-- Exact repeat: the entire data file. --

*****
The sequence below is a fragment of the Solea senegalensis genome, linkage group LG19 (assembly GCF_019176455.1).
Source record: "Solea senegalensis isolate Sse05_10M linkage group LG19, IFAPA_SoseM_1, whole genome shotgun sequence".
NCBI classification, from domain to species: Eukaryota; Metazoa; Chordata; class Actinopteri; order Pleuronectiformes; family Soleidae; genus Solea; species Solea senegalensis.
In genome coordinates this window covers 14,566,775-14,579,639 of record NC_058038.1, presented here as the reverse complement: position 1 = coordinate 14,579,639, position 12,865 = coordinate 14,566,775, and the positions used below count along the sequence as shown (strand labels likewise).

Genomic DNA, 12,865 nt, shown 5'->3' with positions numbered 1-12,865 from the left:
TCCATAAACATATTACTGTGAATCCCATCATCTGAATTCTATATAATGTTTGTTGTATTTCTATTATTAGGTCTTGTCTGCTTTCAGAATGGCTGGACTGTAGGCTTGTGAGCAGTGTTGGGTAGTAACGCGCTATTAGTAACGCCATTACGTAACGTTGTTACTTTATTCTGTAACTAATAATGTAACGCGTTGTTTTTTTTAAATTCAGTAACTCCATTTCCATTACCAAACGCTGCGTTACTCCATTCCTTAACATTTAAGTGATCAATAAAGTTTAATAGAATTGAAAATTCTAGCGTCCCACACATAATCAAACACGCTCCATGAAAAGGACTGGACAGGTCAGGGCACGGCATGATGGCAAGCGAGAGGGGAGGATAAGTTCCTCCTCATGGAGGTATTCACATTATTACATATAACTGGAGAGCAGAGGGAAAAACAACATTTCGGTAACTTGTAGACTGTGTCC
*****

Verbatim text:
The sequence below is a fragment of the Solea senegalensis genome, linkage group LG19 (assembly GCF_019176455.1).
Source record: "Solea senegalensis isolate Sse05_10M linkage group LG19, IFAPA_SoseM_1, whole genome shotgun sequence".
NCBI classification, from domain to species: Eukaryota; Metazoa; Chordata; class Actinopteri; order Pleuronectiformes; family Soleidae; genus Solea; species Solea senegalensis.
In genome coordinates this window covers 14,566,775-14,579,639 of record NC_058038.1, presented here as the reverse complement: position 1 = coordinate 14,579,639, position 12,865 = coordinate 14,566,775, and the positions used below count along the sequence as shown (strand labels likewise).

Genomic DNA, 12,865 nt, shown 5'->3' with positions numbered 1-12,865 from the left:
TCCATAAACATATTACTGTGAATCCCATCATCTGAATTCTATATAATGTTTGTTGTATTTCTATTATTAGGTCTTGTCTGCTTTCAGAATGGCTGGACTGTAGGCTTGTGAGCAGTGTTGGGTAGTAACGCGCTATTAGTAACGCCATTACGTAACGTTGTTACTTTATTCTGTAACTAATAATGTAACGCGTTGTTTTTTTTAAATTCAGTAACTCCATTTCCATTACCAAACGCTGCGTTACTCCATTCCTTAACATTTAAGTGATCAATAAAGTTTAATAGAATTGAAAATTCTAGCGTCCCACACATAATCAAACACGCTCCATGAAAAGGACTGGACAGGTCAGGGCACGGCATGATGGCAAGCGAGAGGGGAGGATAAGTTCCTCCTCATGGAGGTATTCACATTATTACATATAACTGGAGAGCAGAGGGAAAAACAACATTTCGGTAACTTGTAGACTGTGTCC